Glenn Beck on Friday paid tribute to Jay Leno, who made his final exit from NBC's "The Tonight Show" on Thursday after 22 years.
"He's made us a better America," Beck said simply. "He really has."
Beck played audio from Leno's farewell monologue, where the comedian praised those he has worked with over the years, saying they came to be his family.
"Here is a guy who has hung out with presidents," Beck said. "He has hung out with everybody ... but the people -- who talks about the audio guy? Who, in television, talks about the lighting guy? Who, in television, talks about the cameramen? Nobody."
Beck said Americans typically only see Leno as a comedian, but fail to see that "he is really truly one of the true good guys in our society."
This Aug. 6, 2013 file photo shows President Barack Obama talking with Jay Leno during a commercial break during the taping of his appearance on “The Tonight Show with Jay Leno” in Los Angeles. (AP/Jacquelyn Martin, File)
Beck proceeded to tell the story from his first time on "The Tonight Show," where the writers tried to "sandbag" him with political questions, even writing in "boos" to the teleprompter. Beck made it clear at the outset that if he were to appear, he only wanted to discuss his book "The Christmas Sweater" and other Christmas-related topics, but the producers attempted to change things at the last minute.
Beck said he was ready for anything when the show began, and was just "waiting" to see if Leno would be a man of his word and not make it a controversial political interview. Leno ended up not only being a man of his word, but a man Beck grew to profoundly respect.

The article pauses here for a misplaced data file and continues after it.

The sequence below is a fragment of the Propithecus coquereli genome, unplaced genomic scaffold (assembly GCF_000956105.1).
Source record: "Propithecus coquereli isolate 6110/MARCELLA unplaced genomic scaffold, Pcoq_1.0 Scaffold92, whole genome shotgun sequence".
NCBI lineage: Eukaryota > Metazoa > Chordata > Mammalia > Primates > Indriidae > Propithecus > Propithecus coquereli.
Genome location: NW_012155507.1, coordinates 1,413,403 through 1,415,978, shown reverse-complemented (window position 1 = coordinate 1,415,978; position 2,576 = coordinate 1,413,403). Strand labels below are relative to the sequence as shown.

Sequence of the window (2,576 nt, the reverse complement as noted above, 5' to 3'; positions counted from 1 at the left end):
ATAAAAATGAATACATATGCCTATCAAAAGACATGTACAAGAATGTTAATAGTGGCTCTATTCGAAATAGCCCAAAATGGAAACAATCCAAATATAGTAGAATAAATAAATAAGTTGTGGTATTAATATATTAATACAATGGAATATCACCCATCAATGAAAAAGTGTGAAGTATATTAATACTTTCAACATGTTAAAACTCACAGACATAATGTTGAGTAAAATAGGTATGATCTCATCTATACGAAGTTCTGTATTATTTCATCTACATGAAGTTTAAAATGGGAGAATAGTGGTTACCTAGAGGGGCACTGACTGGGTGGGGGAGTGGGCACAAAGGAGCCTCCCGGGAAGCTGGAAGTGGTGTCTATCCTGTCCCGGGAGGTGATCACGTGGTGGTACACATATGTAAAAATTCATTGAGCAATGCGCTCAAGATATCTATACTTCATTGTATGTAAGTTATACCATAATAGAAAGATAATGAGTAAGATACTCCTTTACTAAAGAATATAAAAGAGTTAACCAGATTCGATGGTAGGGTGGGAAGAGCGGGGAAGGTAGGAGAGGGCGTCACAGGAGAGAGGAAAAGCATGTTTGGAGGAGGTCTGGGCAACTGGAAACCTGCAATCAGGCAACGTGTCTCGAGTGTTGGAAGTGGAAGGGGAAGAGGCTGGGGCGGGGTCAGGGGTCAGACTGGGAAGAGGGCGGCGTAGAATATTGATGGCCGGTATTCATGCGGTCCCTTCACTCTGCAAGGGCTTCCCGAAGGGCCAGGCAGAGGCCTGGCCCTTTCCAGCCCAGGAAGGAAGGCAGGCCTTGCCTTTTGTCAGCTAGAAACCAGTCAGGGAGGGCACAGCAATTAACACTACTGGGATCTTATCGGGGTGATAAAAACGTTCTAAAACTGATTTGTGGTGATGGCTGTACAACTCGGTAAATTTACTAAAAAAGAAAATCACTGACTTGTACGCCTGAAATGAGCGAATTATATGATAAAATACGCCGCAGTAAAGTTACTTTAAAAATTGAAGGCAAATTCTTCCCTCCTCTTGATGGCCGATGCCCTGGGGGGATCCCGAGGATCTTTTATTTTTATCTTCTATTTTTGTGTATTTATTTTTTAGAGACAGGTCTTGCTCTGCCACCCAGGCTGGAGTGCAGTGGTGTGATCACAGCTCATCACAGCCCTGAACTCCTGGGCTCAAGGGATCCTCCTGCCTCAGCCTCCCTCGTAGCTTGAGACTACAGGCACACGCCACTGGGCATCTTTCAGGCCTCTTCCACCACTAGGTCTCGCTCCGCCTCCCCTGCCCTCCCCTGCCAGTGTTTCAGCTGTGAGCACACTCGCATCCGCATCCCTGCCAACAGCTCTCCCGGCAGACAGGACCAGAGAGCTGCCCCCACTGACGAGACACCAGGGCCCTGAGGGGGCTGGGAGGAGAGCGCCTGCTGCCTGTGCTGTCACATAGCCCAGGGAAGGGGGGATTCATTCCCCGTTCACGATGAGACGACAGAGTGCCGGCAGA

"The crowd stands and up they're applauding, and Jay reaches over and he puts his hand on my microphone," Beck recalled. "And he said, 'You know, we're not all that different.' He didn't say he agrees with me politically, because I don't think he does. But he said, 'We're really not all that different. We actually probably have an awful lot in common.' And I thought, 'Well, there's something.'"
Beck got to know Leno even better when his wife arranged for him to see Leno's car collection for his birthday, and Leno ended up giving them a personal tour.
To this day, Beck said he isn't sure whether Leno was lecturing him or commiserating with him, but he said something that left an impact.
"He said, 'When did we become this country where if you vote different than me, I have to hate you?'" Beck recalled. "And I said, 'I don't know, Jay, but it's wrong.' And he said, 'I know it is. And if we lose this, we're -- we're in real trouble.'"
"He may have been lecturing me, I don't know," Beck said. "He may have been teaching me. He may have been commiserating with me ... I don't know. He was so soft spoken, and so kind about it."
Beck said that "Jay Leno is going to go on and do many, many great things," jokingly adding that he wishes Leno would "do them with TheBlaze, but I don't think that's in the cards."
"In a sea of filth and anger and everything else, Jay Leno tried to show us every night you don't have to be that way. We can be better," Beck concluded. "Good man."
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